Seed Global Health (Seed) envisions a world in which every country, strengthened by a robust health workforce, is able to meet the health needs of its population. Seed’s mission is to educate a rising generation of health professionals to strengthen access to quality care with a goal of saving lives, strengthening health systems and improving health.
Seed Nurse and Midwife Educators are placed as visiting faculty at academic institutions in Malawi and Uganda to teach and work alongside local faculty for one year. In partnership, they strengthen the quality and breadth of nursing and midwifery education and enhance the quality of clinical practice by strengthening skills through clinical mentorship, training and professional development opportunities. As more educators build confidence and competence, they will create a “multiplier effect” that exponentially increases the supply of skilled health professionals who are locally-trained and locally-rooted. These health professionals not only provide quality care but teach their successors and other health workers as well as serve as agents of change for the health system within their country.
To assure cultural integration, Seed Nurse and Midwife Educators are paired with host country faculty. Together with their colleagues, they develop or refine locally tailored best practice approaches to nursing and midwifery education and encourage a continuous culture of excellence, responsibility, and accountability in the delivery of health care.
In partnership with host country faculty and local nurse and midwifery leaders, key tasks may include (but are not limited to):
Serving as classroom faculty;
Serving as faculty in the skills and simulation lab;
Serving as a clinical instructor in the clinical and/or community settings;
Participating in the development, refinement or sequencing of curricula that integrates educational best practices in the context of country and partner institution specific regulations, mission and need;
Facilitating academic-clinical partnerships to develop practice improvement projects that strengthen care at the point of service and provide learning opportunities for students and clinical staff;
Supporting professional development opportunities requested by partner-country faculty and clinicians;
Fostering integrated education and practice among medical, nursing and midwifery students, and;
If appropriate, working with national (including ministries of health and education) nursing and midwifery organizations to assist in the planning, implementation and/or evaluation of policies that support the enhancement of the professions of nursing and midwifery.
Data from the first four classes of Seed Nurse and Midwife Educators demonstrate that our Educators have contributed to strengthening the quality of education and training in the classroom, skills/simulation lab and clinical settings. Returned educators reported that they extended and refined their own teaching and clinical skills. They return with a desire to continue volunteering and working in global health, and to continue their role in teaching – all of which are of value in addressing health disparities in the US.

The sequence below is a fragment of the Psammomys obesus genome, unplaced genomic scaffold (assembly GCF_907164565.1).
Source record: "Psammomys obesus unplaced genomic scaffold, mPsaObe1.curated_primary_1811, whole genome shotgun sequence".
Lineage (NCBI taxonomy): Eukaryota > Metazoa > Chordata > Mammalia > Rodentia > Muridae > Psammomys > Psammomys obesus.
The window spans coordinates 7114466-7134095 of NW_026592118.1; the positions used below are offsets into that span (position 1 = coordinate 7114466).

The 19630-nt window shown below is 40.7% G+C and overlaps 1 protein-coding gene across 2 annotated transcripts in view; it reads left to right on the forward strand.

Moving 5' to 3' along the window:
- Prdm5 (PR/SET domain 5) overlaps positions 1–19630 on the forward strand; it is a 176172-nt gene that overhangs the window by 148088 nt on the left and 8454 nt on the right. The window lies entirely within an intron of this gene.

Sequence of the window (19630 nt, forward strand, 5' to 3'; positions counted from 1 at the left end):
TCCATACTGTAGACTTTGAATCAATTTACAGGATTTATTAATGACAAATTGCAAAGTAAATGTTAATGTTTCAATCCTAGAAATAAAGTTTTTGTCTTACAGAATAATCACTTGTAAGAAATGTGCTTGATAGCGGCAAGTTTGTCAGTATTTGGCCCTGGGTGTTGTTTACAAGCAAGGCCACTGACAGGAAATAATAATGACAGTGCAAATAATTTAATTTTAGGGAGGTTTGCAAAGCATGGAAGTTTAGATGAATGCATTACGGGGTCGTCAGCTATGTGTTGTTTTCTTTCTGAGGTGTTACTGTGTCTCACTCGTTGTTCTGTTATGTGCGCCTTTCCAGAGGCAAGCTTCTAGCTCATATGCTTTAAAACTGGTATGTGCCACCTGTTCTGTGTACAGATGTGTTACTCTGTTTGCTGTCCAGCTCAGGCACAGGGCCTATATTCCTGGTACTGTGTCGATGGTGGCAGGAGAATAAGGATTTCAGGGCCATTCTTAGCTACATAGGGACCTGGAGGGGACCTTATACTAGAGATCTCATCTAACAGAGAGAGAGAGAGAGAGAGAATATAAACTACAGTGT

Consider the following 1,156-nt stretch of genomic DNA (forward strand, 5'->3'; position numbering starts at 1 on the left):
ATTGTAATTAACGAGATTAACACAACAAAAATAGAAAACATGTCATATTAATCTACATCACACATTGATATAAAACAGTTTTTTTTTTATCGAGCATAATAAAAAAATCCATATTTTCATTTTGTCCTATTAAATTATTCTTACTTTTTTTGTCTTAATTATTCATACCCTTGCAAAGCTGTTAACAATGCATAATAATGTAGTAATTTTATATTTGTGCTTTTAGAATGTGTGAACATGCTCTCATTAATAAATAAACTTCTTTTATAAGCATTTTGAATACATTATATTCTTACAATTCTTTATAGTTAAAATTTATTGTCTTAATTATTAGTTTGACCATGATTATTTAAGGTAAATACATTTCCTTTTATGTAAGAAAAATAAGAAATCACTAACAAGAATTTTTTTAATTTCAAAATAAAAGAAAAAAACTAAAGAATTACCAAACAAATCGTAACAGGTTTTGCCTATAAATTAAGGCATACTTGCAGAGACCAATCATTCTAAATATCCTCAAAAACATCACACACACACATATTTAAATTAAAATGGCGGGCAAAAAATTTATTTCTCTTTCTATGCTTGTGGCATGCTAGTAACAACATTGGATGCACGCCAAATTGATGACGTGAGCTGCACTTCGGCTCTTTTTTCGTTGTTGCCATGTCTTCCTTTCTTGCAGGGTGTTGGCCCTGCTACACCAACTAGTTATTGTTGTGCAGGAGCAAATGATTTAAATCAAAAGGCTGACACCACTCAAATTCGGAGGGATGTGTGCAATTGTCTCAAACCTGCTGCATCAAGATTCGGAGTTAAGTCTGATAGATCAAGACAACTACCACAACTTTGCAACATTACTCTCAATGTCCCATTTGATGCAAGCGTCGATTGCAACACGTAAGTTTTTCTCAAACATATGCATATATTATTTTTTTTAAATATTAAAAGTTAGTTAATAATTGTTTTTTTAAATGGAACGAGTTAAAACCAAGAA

To be eligible to serve with Seed Global Health as a Nurse or Midwife Educator, you must at minimum:
Have an advanced degree in nursing (masters in nursing education, advanced practice nursing)
Have at least 2 years of nursing experience, following advanced degree matriculation at the time of deployment (Summer 2019)
Have experience as a nurse or midwife educator in the classroom, skills/simulation lab and/or clinical setting
Have experience working with underserved populations either domestically and/or internationally
Have an active RN license in the United States at the time of deployment (Summer 2019)
Be able to meet licensing criteria and obtain appropriate clinical licenses in your placement country
Be legally authorized to work in the United States
About Seed Global Health
The World Health Organization estimates a global shortage of skilled health professionals will increase to 18 million by 2030. This shortage creates two standards of care in the world, resulting in: the unnecessary death of individuals; increasing the risk of global pandemic outbreaks; exacerbating economic and political instability; and creating a perpetual cycle of foreign aid dependency stifling country autonomy. Sub-Saharan Africa alone bears 75 percent of the global burden of HIV and 25 percent of the world’s overall global burden of disease, yet only has 3 percent of the global health workforce.
Seed Global Health is unique in its approach by focusing on the education and training of doctors, nurses and midwives to support a future in which every country has a robust health workforce that is able to meet the health needs of its population.
Seed places skilled and qualified Educators in visiting faculty roles at partner institutions for a minimum of one academic year to help meet critical training priorities identified by partners. Seed Educators work with local partners to teach critical skills and building the capacity of rising practitioners and their clinics, communities, and country health systems.
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